Aging & Longevity
Is surgery a viable option for
patients age 80 plus with acute spinal conditions?
Study found no difference in
complications, mortality when compared to younger patients
Feb. 5, 2015 - As the number of Americans
age 80 and older continues to rise, so does the percentage of patients
with acute spinal conditions. A new study found significant benefit from
surgical treatment for
lumbar spinal stenosis with and without
degenerative spondylolisthesis - debilitating
spinal conditions causing leg and back pain, numbness and weakness - and
no higher overall complication rate and no higher mortality for patients
age 80 and older when compared to patients younger than age 80.
Between 2000 and 2010 the U.S. population age 80
and older increased 22 percent to 11.2 million, and approximately 47
percent of Americans age 60 and older have spinal stenosis, a narrowing
of the spinal canal due to the wear and tear associated with aging.
In this study, researchers reviewed Spine Patient
Outcomes Research Trial (SPORT) data for 105 patients, age 80 and older,
and 1,130 patients younger than age 80 with lumbar stenosis alone or
combined with degenerative spondylolisthesis.
Patient clinical characteristics, including age,
sex, ethnicity, college and work status, body mass index (BMI), smoking,
comorbidities, level of back and leg pain, self-assessment of general
health and treatment preference, were reviewed at baseline. Levels of
pain, assessment of general health, complications, the need for revision
surgery, and mortality were measured postoperatively for up to four
The study appears in the
Journal of Bone & Joint Surgery (JBJS).
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Fifty-eight (55.2 percent) of the patients who were
at least 80 years old underwent surgery – either a
spinal fusion (arthrodesis) or a laminectomy, which is the removal
of bone spurs, bone and ligaments that may be pressing on the spinal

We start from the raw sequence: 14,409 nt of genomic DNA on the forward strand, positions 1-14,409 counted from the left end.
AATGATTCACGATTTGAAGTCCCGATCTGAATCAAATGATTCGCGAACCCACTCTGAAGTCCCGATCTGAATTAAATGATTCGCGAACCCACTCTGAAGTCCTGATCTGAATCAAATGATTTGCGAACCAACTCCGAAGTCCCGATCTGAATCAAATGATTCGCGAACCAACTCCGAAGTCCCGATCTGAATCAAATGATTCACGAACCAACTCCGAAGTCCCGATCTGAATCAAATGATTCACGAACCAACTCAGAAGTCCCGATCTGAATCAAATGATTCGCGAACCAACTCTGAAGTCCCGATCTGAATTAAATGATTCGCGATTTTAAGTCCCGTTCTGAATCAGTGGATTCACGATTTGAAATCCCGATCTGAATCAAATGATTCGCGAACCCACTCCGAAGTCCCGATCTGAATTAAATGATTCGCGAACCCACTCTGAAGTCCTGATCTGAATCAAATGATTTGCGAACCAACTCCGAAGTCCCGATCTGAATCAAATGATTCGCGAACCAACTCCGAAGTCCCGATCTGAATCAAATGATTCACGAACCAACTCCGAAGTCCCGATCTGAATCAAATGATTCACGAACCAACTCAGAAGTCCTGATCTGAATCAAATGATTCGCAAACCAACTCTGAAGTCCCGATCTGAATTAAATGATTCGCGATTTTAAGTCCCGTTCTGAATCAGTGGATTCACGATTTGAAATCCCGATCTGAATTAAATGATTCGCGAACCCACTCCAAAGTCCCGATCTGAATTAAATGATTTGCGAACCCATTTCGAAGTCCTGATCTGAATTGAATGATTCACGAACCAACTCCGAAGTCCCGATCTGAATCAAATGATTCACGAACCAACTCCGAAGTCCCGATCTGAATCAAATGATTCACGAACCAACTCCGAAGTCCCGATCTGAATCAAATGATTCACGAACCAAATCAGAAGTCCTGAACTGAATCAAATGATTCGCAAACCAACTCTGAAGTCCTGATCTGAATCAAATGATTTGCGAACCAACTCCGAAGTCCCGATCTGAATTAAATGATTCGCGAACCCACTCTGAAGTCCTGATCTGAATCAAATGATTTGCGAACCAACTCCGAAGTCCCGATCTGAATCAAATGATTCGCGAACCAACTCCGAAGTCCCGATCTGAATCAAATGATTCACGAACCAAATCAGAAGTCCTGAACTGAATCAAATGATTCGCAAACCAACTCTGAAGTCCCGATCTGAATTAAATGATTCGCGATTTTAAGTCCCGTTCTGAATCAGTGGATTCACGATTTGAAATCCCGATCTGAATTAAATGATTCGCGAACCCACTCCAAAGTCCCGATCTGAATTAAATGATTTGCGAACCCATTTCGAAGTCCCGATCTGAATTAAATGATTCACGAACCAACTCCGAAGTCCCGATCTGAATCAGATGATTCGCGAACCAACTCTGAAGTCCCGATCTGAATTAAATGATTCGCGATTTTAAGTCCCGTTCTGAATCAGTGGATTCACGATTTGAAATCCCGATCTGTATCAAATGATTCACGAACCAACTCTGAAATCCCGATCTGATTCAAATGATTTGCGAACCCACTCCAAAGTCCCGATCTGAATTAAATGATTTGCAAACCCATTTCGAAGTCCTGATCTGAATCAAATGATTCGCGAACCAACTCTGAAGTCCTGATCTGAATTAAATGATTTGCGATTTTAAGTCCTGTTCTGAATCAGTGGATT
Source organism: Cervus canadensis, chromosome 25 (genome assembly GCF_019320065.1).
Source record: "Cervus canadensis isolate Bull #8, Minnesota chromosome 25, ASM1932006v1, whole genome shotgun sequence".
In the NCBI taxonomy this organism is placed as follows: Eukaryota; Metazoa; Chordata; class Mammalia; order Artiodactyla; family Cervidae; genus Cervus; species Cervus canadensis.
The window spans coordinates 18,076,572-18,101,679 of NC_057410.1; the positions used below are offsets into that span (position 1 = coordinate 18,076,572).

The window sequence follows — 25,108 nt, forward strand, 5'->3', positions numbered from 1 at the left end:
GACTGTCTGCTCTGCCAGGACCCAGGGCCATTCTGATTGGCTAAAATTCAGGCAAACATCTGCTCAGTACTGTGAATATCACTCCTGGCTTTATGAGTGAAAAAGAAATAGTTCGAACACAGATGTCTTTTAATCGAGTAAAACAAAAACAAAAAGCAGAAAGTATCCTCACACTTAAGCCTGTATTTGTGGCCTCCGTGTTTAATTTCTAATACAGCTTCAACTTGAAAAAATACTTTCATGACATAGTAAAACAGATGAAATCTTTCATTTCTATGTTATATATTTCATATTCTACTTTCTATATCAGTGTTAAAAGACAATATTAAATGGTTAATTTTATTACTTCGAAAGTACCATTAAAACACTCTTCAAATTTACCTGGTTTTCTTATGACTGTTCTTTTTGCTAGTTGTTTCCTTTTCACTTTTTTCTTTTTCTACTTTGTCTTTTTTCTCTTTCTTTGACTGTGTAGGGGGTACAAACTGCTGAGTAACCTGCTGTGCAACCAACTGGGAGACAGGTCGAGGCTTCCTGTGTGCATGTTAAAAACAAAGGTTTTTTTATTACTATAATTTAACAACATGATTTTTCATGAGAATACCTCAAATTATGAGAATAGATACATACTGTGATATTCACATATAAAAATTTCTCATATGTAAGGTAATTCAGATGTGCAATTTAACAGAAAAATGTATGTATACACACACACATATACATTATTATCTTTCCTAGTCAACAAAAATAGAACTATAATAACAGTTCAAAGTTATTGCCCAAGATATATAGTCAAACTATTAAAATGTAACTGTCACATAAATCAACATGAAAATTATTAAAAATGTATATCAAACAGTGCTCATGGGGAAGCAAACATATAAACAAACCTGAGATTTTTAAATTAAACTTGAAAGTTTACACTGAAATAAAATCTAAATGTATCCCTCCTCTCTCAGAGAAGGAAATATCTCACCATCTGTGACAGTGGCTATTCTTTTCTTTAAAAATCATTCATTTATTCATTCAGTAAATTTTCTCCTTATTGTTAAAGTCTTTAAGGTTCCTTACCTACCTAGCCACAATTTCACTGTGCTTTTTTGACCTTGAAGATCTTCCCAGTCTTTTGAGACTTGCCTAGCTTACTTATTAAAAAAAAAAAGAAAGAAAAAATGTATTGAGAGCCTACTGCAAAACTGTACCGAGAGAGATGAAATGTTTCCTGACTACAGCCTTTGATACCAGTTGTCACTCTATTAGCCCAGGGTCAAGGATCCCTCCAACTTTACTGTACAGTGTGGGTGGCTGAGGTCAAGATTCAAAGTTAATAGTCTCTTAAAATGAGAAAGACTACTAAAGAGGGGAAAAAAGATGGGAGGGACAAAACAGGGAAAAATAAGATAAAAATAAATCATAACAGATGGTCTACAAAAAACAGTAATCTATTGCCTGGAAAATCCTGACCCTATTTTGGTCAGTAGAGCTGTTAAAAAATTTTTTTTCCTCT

nerves— as did 749 (66.3 percent) of the patients under age 80. At
baseline, patients age 80 and older had a higher prevalence of
hypertension, heart disease, osteoporosis and joint problems, but a
lower BMI, and a lower prevalence of depression and smoking. Among the
● Averaged over a four-year follow-up period,
operatively treated patients at least 80 years of age, had significantly
greater improvement in all primary and secondary outcome measures
compared with patients at least 80 years of age who received nonsurgical
● Both groups—under and over age 80—had comparable
rates of complications during and after surgery, reoperations and
● Patients age 80 and older had a significantly
greater proportion of multi-level lumbar laminectomies (those involving
three or more levels of the spine) compared with younger patients (60
percent versus 32 percent).
● The benefits of surgery in patients at least 80
years of age were similar to those in younger patients, except for the
outcome measures of pain and physical function, which were higher in the
under age 80 group.
"This study demonstrates that surgery for the
treatment of lumbar stenosis and degenerative spondylolisthesis provides
significant benefit compared to nonoperative treatment in those patients
over the age of 80," said lead study author
Jeffrey A. Rihn, MD, an orthopaedic surgeon at the Rothman
Institute and associate professor at Thomas
Jefferson University Hospital in
"Patients in this age group had significant
improvement in their function after surgery and complication rates
comparable to the younger demographic. Based on the results of this
study, surgery should be considered a viable treatment option for these
lumbar conditions in patients older than age 80. Future studies are
needed to better assess the cost-effectiveness of surgery in this
An analysis of patients treated for lumbar stenosis and degenerative
spondylolisthesis, who were enrolled in the Spine Patient Outcomes
Research Trial (SPORT), was performed. Patients who were at least 80
years of age were compared with those younger than 80. Baseline patient
and clinical characteristics were noted, and the difference in
improvement from baseline between operative and nonoperative treatment
was determined for each group at each follow-up time period up to four
A random individual effect was included to account
for correlation between repeated measurements within individuals, and a
formal interaction time between treatment and age was included for
comparing the treatment effect in subgroups.
lumbar spinal stenosis
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● American Academy of Orthopaedic Surgeons (AAOS) on
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